Tantrums represent a temporary emotional crisis for the young child. Bath (1994) defined tantrums as a child’s response when he or she is unable to regulate his or her emotional impulses, resulting in an apparent loss of self-control and a disregard for previously accepted behavioral norms to a point that appears out of proportion to the situation. Tantrums have long been considered to originate from young children’s objective or verbal frustration (Bhatia, Dhar, Singhal, Nigam, Malik, & Mullick, 1990; Einon & Potegal, 1994) and anger (Potegal & Davidson, 2003), in addition to an immature frontal cortex, which helps regulate emotional states (Greenberg & Snell, 1997).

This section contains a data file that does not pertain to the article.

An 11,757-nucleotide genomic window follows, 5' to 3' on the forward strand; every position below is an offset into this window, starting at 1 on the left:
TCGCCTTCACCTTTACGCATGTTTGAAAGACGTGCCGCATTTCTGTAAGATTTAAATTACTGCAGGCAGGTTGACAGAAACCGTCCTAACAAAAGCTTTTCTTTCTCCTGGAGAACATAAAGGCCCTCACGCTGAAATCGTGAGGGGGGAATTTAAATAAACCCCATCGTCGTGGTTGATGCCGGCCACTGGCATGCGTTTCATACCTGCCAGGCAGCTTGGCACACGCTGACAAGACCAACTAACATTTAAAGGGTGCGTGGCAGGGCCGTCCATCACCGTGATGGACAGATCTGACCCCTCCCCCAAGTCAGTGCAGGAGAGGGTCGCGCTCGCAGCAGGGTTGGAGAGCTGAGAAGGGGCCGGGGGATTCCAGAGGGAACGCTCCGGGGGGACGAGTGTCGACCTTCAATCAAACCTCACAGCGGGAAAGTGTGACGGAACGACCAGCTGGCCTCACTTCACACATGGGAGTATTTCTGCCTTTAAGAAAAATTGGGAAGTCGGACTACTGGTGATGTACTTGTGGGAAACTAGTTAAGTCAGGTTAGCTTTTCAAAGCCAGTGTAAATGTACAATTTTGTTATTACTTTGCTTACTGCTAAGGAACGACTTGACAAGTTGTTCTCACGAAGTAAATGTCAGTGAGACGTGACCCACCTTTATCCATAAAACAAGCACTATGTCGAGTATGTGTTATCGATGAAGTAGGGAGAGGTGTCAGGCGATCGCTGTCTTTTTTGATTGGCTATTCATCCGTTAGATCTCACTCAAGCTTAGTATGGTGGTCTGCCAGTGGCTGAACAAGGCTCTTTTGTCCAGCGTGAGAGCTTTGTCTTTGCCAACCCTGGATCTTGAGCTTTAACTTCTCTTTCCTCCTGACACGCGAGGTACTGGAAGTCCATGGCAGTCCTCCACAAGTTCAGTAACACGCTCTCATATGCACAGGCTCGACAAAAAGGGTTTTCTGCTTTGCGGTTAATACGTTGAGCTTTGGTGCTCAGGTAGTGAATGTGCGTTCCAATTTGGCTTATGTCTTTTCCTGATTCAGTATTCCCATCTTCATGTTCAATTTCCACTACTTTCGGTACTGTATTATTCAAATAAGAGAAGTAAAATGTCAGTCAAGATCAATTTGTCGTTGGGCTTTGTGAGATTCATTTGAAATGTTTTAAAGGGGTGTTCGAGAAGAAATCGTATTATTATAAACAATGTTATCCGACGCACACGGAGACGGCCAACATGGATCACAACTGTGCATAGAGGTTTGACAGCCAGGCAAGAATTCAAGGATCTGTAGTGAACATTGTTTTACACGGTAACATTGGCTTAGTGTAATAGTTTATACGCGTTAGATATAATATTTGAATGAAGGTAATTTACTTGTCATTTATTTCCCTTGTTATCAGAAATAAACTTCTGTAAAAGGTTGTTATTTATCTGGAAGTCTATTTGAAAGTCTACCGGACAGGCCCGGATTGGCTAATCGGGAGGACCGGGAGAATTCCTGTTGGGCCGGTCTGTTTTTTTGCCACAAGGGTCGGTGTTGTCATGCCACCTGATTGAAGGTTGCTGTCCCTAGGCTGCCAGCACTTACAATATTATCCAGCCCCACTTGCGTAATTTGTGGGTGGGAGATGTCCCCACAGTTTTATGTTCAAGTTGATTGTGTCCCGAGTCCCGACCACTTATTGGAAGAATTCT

Some researchers (e.g., Bath, 1994) have noted that tantrums may be triggered by factors other than anger or frustration, pointing to general distress as a tantrum trigger (Potegal & Davidson, 2003; Proffer, 1995). For example, parents and child care experts have reportedly observed that children are more vulnerable to tantrums when they are fatigued, overstimulated, distressed, or when there is a deviation from the child’s normal routine (Einon & Potegal, 1994; Potegal & Davidson, 1997; Solter, 1992). These latter two scenarios suggest that general confusion or distress that gives rise to anxiety may also contribute to the emotional over-reaction of a tantrum.